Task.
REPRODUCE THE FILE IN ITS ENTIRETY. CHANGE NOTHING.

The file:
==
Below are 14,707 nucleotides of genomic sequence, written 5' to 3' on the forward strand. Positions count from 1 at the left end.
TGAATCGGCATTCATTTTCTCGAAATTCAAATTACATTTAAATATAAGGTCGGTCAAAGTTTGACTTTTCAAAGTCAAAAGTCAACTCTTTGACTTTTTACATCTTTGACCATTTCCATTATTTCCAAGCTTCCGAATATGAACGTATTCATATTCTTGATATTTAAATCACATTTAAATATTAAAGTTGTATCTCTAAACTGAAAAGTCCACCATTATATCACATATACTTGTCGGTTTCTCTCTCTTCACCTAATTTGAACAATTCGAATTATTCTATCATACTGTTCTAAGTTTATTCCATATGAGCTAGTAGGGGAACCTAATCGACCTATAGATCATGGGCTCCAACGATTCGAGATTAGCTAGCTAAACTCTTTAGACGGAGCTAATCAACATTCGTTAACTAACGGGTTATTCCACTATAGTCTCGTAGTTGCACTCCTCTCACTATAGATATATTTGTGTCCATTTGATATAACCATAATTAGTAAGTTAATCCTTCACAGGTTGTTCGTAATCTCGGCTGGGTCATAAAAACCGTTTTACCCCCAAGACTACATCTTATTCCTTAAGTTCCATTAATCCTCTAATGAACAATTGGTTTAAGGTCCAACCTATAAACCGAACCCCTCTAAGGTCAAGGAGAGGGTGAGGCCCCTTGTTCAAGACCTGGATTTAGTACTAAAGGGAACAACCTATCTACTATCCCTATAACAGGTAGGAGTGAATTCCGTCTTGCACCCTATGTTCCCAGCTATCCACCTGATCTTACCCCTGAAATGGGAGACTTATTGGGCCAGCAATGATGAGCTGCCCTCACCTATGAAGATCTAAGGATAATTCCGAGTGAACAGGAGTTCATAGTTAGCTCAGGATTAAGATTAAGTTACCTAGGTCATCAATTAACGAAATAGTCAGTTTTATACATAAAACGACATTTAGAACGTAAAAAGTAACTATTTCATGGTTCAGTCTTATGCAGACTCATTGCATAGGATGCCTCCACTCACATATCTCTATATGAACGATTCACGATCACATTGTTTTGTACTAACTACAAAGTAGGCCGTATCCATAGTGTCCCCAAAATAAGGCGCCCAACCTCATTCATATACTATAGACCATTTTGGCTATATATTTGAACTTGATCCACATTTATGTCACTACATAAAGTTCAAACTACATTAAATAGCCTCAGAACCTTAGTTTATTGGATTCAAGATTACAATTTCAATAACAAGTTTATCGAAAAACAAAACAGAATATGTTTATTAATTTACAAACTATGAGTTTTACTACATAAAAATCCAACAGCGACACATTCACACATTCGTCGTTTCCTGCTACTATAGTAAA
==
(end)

Below are 14,707 nucleotides of genomic sequence, written 5' to 3' on the forward strand. Positions count from 1 at the left end.
TGAATCGGCATTCATTTTCTCGAAATTCAAATTACATTTAAATATAAGGTCGGTCAAAGTTTGACTTTTCAAAGTCAAAAGTCAACTCTTTGACTTTTTACATCTTTGACCATTTCCATTATTTCCAAGCTTCCGAATATGAACGTATTCATATTCTTGATATTTAAATCACATTTAAATATTAAAGTTGTATCTCTAAACTGAAAAGTCCACCATTATATCACATATACTTGTCGGTTTCTCTCTCTTCACCTAATTTGAACAATTCGAATTATTCTATCATACTGTTCTAAGTTTATTCCATATGAGCTAGTAGGGGAACCTAATCGACCTATAGATCATGGGCTCCAACGATTCGAGATTAGCTAGCTAAACTCTTTAGACGGAGCTAATCAACATTCGTTAACTAACGGGTTATTCCACTATAGTCTCGTAGTTGCACTCCTCTCACTATAGATATATTTGTGTCCATTTGATATAACCATAATTAGTAAGTTAATCCTTCACAGGTTGTTCGTAATCTCGGCTGGGTCATAAAAACCGTTTTACCCCCAAGACTACATCTTATTCCTTAAGTTCCATTAATCCTCTAATGAACAATTGGTTTAAGGTCCAACCTATAAACCGAACCCCTCTAAGGTCAAGGAGAGGGTGAGGCCCCTTGTTCAAGACCTGGATTTAGTACTAAAGGGAACAACCTATCTACTATCCCTATAACAGGTAGGAGTGAATTCCGTCTTGCACCCTATGTTCCCAGCTATCCACCTGATCTTACCCCTGAAATGGGAGACTTATTGGGCCAGCAATGATGAGCTGCCCTCACCTATGAAGATCTAAGGATAATTCCGAGTGAACAGGAGTTCATAGTTAGCTCAGGATTAAGATTAAGTTACCTAGGTCATCAATTAACGAAATAGTCAGTTTTATACATAAAACGACATTTAGAACGTAAAAAGTAACTATTTCATGGTTCAGTCTTATGCAGACTCATTGCATAGGATGCCTCCACTCACATATCTCTATATGAACGATTCACGATCACATTGTTTTGTACTAACTACAAAGTAGGCCGTATCCATAGTGTCCCCAAAATAAGGCGCCCAACCTCATTCATATACTATAGACCATTTTGGCTATATATTTGAACTTGATCCACATTTATGTCACTACATAAAGTTCAAACTACATTAAATAGCCTCAGAACCTTAGTTTATTGGATTCAAGATTACAATTTCAATAACAAGTTTATCGAAAAACAAAACAGAATATGTTTATTAATTTACAAACTATGAGTTTTACTACATAAAAATCCAACAGCGACACATTCACACATTCGTCGTTTCCTGCTACTATAGTAAA